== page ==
Thank you for your interest in the Tudor Oysterdate Big Rose. Please fill out the form below and we will get back to you shortly.Submit
Project 99...We have top men working on it... Top. Men.
If you're imaging scientists in horn-rimmed glasses and lab coats tinkering away at an atom bomb trigger in a silo buried beneath the Nevada desert you are not alone.
In 1969, a conglomerate of watch brands, headlined by Hamilton, Heuer and Breitling, created an automatic chronograph movement, the likes of which the world had never before seen. The top-secret work conducted at the hands of world-class engineers was dubbed Project 99.
There were three watch groups racing to be the first to release an automatic chronograph in the late 1960s; Zenith, Seiko and the joint Project 99 venture. Ultimately, out of the competition greatness grew. Zenith, the renown Swiss manufacture, would release its famed El Primero movement that found its way into many watches, including the Rolex Daytona. Seiko, the incredibly innovative Japanese powerhouse, produced their 6139 movement that would later become the first automatic chronograph in space.
While winner of this contest changes depending on who you ask, under the direction of Hamilton, Project 99 created some of the era's best looking watches: the Monaco, the Autavia and what we have here, the Hamilton Pan Europ.
Like its Heuer cousins, the Pan Europ is a racing chronograph through and through. With an internal tachymeter bezel, outer countdown rotating bezel and chronograph, the watch was clearly designed with Formula 1 racing in mind. The combination of blue dial and bezel, red accents and novel design cues (like the circular date aperture) endears this watch to fans of vintage chronographs from the golden era.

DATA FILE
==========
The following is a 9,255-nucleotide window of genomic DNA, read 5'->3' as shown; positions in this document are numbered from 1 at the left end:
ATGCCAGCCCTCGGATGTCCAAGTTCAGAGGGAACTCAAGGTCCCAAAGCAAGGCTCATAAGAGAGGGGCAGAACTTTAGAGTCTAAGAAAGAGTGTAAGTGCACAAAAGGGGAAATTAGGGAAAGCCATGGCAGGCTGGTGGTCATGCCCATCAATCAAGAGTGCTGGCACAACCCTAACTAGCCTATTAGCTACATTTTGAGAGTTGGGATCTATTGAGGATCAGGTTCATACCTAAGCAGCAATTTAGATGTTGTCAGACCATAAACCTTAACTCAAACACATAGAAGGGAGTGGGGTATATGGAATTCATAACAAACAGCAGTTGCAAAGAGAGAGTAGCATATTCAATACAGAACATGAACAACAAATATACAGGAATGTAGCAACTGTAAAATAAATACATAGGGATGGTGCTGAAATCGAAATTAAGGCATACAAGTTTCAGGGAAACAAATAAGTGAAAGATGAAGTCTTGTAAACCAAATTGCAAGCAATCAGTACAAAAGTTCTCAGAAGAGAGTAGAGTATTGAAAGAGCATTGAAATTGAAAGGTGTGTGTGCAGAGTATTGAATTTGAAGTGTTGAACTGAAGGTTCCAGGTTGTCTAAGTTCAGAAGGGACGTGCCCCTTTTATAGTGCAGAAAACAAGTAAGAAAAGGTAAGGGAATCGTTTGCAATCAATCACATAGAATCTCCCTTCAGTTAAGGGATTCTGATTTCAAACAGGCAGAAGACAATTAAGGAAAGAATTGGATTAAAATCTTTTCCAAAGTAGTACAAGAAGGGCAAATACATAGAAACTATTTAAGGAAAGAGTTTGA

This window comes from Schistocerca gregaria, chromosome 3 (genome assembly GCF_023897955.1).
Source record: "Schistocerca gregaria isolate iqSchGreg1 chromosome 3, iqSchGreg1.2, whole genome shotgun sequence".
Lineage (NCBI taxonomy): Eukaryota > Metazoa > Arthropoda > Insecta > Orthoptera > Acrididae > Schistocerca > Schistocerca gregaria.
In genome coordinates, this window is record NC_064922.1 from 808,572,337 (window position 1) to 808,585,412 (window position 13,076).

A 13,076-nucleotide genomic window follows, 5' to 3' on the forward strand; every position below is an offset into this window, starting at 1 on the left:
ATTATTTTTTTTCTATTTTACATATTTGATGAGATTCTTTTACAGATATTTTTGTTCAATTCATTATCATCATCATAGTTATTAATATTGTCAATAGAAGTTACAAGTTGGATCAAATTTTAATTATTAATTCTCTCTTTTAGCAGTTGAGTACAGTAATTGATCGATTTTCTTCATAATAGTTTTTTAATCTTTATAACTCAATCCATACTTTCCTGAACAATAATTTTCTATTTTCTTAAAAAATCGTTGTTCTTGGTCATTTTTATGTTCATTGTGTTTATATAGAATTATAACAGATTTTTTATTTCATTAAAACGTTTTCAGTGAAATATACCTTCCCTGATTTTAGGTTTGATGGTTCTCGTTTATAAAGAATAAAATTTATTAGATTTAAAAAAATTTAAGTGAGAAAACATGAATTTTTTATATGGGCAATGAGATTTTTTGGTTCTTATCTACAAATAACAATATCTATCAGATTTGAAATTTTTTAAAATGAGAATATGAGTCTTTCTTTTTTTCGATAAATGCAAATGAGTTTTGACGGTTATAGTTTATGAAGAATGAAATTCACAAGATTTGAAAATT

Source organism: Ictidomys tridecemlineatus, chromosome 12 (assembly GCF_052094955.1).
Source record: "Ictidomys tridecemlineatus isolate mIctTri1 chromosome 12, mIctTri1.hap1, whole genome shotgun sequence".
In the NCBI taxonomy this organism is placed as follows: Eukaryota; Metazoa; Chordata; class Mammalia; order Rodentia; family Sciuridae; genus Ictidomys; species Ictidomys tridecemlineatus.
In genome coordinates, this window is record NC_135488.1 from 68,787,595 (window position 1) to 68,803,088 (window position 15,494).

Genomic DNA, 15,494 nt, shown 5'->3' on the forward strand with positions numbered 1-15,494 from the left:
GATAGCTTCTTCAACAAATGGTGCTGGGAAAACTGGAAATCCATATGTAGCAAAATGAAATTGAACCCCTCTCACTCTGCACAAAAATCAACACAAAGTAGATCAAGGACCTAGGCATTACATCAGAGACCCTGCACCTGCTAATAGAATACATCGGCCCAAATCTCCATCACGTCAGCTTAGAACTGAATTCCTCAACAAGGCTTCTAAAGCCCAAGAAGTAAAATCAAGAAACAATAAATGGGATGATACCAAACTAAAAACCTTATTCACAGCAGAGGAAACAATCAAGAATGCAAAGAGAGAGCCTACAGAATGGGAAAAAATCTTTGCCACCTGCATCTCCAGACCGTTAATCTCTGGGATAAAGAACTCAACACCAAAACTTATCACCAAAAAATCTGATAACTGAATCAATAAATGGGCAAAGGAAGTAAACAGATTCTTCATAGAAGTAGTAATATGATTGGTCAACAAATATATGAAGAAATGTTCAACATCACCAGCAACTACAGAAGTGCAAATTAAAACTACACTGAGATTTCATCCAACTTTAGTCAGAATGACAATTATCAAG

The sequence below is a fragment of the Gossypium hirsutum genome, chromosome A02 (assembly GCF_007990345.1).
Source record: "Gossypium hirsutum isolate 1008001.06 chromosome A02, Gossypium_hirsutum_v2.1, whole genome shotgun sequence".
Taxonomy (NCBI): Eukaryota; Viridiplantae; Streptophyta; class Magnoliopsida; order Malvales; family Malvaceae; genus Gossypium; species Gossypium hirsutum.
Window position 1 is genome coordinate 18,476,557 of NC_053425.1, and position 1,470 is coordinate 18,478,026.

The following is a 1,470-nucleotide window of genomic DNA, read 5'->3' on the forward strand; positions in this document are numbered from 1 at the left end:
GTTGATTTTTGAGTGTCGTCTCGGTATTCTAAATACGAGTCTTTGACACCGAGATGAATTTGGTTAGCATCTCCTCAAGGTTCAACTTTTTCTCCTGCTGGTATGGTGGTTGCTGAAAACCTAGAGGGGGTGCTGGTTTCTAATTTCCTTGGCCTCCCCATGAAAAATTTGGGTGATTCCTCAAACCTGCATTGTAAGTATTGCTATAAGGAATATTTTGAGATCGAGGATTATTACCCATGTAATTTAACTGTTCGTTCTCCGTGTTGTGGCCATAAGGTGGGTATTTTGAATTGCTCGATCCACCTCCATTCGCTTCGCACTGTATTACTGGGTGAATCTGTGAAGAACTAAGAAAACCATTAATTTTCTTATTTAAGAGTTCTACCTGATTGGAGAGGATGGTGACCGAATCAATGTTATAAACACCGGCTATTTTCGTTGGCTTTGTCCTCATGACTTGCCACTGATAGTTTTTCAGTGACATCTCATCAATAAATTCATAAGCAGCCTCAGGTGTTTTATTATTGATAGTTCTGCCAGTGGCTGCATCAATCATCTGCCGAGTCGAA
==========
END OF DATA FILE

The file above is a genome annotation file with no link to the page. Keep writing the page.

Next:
It’s not everyday that we get to offer a watch that is as stylish as it is historically important, but the Pan Europ is just such a piece. Today, we take automatic chronographs for granted, but consider this: in the hundreds of years of watchmaking history, it was only in the last four decades that these movements have been available. One hundred years ago you could buy a moon-phase, you could buy a perpetual calendar, and you could even buy a minute repeater, but not an automatic chronograph.
Stainless steel case is approximately 40mm (excluding the crown). Chrono-Matic (Calibre 11) automatic chronograph movement by Heuer. Circa 1970.
Overall Condition: Watch is in near-NOS (New Old Stock) condition with only minor shelf/handling wear to the case. Original dial is in excellent condition showing light aging and fading to marker and lume elements. Printing is sharp. Original hands are as-new. Outer bezel is as-new. Original case back has factory sticker still in place. Hamilton signed crown.
Includes blue leather strap and two 20mm nylon straps by Crown & Buckle.